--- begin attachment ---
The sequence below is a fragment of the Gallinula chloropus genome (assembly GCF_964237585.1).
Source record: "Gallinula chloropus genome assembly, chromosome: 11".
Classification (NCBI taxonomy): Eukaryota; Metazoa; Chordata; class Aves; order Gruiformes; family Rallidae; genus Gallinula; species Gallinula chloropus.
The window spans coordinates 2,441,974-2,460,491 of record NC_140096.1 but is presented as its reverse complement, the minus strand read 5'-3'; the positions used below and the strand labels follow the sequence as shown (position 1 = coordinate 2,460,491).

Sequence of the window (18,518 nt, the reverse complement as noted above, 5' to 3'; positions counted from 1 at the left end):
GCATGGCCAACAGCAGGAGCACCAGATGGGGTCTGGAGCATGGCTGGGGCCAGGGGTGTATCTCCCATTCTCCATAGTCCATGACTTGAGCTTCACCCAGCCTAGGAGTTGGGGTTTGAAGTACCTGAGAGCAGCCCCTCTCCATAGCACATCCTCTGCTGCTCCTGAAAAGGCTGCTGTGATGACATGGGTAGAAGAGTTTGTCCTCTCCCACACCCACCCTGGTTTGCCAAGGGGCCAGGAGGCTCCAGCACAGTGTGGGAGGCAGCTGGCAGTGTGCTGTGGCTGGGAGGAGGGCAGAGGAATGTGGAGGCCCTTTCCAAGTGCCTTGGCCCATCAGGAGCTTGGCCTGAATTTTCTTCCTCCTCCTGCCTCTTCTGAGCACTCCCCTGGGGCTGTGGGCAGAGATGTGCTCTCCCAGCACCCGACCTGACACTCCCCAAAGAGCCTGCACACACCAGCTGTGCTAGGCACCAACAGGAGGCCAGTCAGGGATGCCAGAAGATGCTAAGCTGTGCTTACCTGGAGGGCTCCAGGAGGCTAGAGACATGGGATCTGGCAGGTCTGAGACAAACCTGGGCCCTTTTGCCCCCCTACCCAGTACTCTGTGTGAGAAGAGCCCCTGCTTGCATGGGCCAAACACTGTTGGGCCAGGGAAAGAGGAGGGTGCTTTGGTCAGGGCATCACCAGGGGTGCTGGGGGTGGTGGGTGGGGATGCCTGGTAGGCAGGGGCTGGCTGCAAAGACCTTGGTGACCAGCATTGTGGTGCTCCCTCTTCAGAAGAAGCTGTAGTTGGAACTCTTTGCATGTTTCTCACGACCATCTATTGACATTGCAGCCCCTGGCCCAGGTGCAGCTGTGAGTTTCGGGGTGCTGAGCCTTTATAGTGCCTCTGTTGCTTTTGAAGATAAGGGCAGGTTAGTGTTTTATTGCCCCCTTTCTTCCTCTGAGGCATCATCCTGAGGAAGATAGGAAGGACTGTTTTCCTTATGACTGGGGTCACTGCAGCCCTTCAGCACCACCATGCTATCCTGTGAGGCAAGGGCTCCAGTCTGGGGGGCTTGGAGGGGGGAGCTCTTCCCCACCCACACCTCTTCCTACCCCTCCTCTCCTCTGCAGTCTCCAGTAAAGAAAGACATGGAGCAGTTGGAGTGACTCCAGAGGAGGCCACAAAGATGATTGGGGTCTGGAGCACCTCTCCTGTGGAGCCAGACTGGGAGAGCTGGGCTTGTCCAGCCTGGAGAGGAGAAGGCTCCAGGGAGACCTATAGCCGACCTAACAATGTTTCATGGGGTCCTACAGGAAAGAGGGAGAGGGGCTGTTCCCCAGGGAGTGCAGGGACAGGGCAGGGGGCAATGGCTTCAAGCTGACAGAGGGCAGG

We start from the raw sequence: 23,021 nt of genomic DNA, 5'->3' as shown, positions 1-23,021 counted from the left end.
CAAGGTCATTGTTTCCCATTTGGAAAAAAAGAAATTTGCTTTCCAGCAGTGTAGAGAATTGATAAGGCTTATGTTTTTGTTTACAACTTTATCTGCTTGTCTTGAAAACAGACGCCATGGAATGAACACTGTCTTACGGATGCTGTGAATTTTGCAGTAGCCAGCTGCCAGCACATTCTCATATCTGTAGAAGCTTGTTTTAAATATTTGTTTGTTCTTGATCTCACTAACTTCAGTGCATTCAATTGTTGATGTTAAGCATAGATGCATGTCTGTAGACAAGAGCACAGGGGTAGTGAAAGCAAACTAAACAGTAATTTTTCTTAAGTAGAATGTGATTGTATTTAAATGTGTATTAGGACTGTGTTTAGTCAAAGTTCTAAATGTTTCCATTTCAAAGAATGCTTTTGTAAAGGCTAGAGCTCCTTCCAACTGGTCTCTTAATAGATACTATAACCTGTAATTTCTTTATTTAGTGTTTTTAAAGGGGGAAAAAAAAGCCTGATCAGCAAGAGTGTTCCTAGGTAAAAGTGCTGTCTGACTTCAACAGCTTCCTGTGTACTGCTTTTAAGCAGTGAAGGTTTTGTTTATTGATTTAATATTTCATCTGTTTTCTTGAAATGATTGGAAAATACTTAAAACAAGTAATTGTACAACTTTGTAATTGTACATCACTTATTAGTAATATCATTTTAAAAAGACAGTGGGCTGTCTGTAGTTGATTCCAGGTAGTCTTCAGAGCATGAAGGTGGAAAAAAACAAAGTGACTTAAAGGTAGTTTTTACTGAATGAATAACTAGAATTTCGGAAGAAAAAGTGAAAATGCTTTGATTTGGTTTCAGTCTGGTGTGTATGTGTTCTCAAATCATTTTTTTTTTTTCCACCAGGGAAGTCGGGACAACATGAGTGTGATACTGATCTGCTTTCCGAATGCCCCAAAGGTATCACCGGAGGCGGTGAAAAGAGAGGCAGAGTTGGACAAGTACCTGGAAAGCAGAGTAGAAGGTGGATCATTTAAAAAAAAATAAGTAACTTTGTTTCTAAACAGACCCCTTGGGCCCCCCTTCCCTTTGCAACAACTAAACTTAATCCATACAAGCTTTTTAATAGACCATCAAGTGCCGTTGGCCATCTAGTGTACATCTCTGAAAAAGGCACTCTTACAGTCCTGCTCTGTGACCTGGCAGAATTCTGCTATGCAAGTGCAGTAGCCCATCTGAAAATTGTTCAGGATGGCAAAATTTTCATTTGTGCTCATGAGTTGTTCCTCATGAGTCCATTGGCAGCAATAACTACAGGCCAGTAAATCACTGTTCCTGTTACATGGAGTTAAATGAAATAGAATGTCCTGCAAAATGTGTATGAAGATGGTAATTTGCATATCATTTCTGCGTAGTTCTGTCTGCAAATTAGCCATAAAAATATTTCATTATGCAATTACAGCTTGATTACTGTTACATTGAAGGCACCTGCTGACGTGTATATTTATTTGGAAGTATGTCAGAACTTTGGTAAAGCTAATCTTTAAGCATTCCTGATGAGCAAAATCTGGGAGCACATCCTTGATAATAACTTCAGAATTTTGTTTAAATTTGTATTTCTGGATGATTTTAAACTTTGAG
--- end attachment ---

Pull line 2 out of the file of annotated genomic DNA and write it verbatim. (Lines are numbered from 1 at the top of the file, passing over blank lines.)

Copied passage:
Source record: "Gallinula chloropus genome assembly, chromosome: 11".